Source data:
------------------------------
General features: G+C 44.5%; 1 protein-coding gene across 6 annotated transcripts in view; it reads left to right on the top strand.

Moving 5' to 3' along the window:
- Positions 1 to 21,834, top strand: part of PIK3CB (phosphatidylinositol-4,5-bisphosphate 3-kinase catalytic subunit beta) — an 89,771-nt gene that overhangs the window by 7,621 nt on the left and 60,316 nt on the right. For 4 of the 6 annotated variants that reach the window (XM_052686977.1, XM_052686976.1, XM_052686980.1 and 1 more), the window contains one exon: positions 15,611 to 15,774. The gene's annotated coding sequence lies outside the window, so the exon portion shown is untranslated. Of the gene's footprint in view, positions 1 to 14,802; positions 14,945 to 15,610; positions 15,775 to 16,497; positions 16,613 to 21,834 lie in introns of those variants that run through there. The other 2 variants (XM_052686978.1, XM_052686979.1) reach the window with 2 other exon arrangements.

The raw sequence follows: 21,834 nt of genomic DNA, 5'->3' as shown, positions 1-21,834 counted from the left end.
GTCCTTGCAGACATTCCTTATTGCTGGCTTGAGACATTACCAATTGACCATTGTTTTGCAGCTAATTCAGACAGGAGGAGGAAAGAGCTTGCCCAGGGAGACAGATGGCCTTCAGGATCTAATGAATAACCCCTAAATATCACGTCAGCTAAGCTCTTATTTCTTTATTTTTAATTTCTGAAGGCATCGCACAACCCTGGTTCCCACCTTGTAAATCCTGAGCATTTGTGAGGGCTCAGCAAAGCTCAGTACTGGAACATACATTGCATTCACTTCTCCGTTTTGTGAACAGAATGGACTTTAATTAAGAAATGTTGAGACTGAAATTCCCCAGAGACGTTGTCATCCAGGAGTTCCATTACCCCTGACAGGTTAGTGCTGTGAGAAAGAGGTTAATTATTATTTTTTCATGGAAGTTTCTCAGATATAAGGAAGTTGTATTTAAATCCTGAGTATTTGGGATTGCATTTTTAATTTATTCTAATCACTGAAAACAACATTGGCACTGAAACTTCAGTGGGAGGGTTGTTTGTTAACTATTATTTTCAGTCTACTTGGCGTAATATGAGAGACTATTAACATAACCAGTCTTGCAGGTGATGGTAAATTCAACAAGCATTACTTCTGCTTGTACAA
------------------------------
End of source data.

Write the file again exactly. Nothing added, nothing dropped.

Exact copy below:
General features: G+C 44.5%; 1 protein-coding gene across 6 annotated transcripts in view; it reads left to right on the top strand.

Moving 5' to 3' along the window:
- Positions 1 to 21,834, top strand: part of PIK3CB (phosphatidylinositol-4,5-bisphosphate 3-kinase catalytic subunit beta) — an 89,771-nt gene that overhangs the window by 7,621 nt on the left and 60,316 nt on the right. For 4 of the 6 annotated variants that reach the window (XM_052686977.1, XM_052686976.1, XM_052686980.1 and 1 more), the window contains one exon: positions 15,611 to 15,774. The gene's annotated coding sequence lies outside the window, so the exon portion shown is untranslated. Of the gene's footprint in view, positions 1 to 14,802; positions 14,945 to 15,610; positions 15,775 to 16,497; positions 16,613 to 21,834 lie in introns of those variants that run through there. The other 2 variants (XM_052686978.1, XM_052686979.1) reach the window with 2 other exon arrangements.

The raw sequence follows: 21,834 nt of genomic DNA, 5'->3' as shown, positions 1-21,834 counted from the left end.
GTCCTTGCAGACATTCCTTATTGCTGGCTTGAGACATTACCAATTGACCATTGTTTTGCAGCTAATTCAGACAGGAGGAGGAAAGAGCTTGCCCAGGGAGACAGATGGCCTTCAGGATCTAATGAATAACCCCTAAATATCACGTCAGCTAAGCTCTTATTTCTTTATTTTTAATTTCTGAAGGCATCGCACAACCCTGGTTCCCACCTTGTAAATCCTGAGCATTTGTGAGGGCTCAGCAAAGCTCAGTACTGGAACATACATTGCATTCACTTCTCCGTTTTGTGAACAGAATGGACTTTAATTAAGAAATGTTGAGACTGAAATTCCCCAGAGACGTTGTCATCCAGGAGTTCCATTACCCCTGACAGGTTAGTGCTGTGAGAAAGAGGTTAATTATTATTTTTTCATGGAAGTTTCTCAGATATAAGGAAGTTGTATTTAAATCCTGAGTATTTGGGATTGCATTTTTAATTTATTCTAATCACTGAAAACAACATTGGCACTGAAACTTCAGTGGGAGGGTTGTTTGTTAACTATTATTTTCAGTCTACTTGGCGTAATATGAGAGACTATTAACATAACCAGTCTTGCAGGTGATGGTAAATTCAACAAGCATTACTTCTGCTTGTACAA